What no one tells you about dating a Black man

We’ve all been fed the narrative about how relationships work. If you grew up in church like I did, we know that the man is the head of the household and the woman submits to his decision-making.

We’ve binged on Game of Thrones to its anti-climactic end, so we know how king-and-queen dynamics should work. Even Ms. Fix My Life herself, Iyanla Vanzant talks about how the “man is the head of the household and the woman is the heart.”

But when you have two grown-ass’d men, does that mean that our relationships have no heart? Think about it. No matter how much bacon one man brings home, eventually somebody has to put on that apron, pull out that cast iron and start frying.

Or no matter how many soccer-mom-esque errands one runs, eventually the car has got to be serviced, the tires have to be rotated, and the exterior has to be washed.

For every self-proclaimed vers guy reading this–and the vers guys that don’t know it yet–there is a give and take. And the more we understand that give-and-take, that is, our vers-ness, we’ll discover the real motivation behind our love, and the authentic power of our relationships.

My last relationship ended because my boyfriend and I tried to become our parents. Fun fact, my parents are divorced and his parents were never married. We wanted the other person to be the woman–to submit–and we spent the life (and death) of our relationship puffing up our ego to become the clear ‘man’ in our relationship.

But who submitted had less to do with bedroom activity and more to do with the idea that we were trying to live out this idealized version of relationship that, if we were honest, we had never seen nor knew could exist. Somewhere along the way we stopped being partners and started being competitors. Our first and last mistake.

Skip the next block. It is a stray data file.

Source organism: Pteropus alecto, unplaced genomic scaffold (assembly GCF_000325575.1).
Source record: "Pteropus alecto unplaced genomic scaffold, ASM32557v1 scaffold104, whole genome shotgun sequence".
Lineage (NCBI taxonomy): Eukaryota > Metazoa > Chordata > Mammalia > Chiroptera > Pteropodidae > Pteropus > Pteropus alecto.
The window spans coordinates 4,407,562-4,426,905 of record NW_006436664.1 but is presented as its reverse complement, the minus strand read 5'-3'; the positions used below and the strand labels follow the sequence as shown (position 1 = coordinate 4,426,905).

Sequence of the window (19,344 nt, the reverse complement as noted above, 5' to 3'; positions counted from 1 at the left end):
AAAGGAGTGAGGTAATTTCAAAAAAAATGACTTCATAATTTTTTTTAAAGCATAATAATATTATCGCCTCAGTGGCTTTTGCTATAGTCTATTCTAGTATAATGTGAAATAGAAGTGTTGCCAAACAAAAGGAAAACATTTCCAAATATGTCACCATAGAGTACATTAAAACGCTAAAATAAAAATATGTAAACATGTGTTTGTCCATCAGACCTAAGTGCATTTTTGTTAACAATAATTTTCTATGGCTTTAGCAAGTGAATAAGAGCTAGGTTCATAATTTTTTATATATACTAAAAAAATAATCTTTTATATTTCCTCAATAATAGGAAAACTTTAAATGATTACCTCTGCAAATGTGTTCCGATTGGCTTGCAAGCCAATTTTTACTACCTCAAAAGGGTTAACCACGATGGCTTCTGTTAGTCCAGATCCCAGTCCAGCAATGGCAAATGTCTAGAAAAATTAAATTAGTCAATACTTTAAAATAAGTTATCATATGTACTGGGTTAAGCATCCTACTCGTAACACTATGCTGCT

The real motivation behind a same-gender love connection is not an attempt at forcing the other to submit. Nor is it trying, ourselves, to submit to the other. The goal of our relationships, and of all contemporary relationships, is to manifest our best expression of both masculine and feminine energy in a way that compliments our partner/ship.

I’m in a Facebook group for Black fathers (because my biological clock is ticking), and the posts that get the most traction are usually Black fathers stepping outside of the stereotype to be everything they need to be for their family. That’s the dad who learns how to French braid his daughter’s hair, or plays tea party. Or the mom that plays football with her 7-year old. These displays are the deepest form of self-awareness–where my self is not violated for being the woman in a football jersey or the man with painted nails at a kid’s tea party.

For gay relationships, these steps out aren’t as obvious, but I’d argue they’re 10x more critical to our success. We must seek the deeper self-awareness that we share with our partners: bae-awareness. For us, as same-gender loving men, we must set aside all our stereotypes of what men should do in relationship to become what our relationship needs us to be.

Perhaps your dad worked hard all day and your mom had dinner waiting, but you’re the breadwinner and the best cook. Or perhaps your married brother opens all the doors for his wife, but you’re the top who belongs to a bottom bae that’s chivalrous.

Bae-awareness is set up to where you can be both top and wear your freakum grey sweats. You can be a chivalrous bottom who opens doors. You can be twerking vers doing the Partition dance. But more importantly you can be a partner who listens with his heart. You can be masculine and compassionate. Or feminine and strong. You can be everything your relationship needs you to be without violating your pride or ego. You can be a self-aware bae–bae-aware.

Photo Credit: Dwayne Crawford on Facebook
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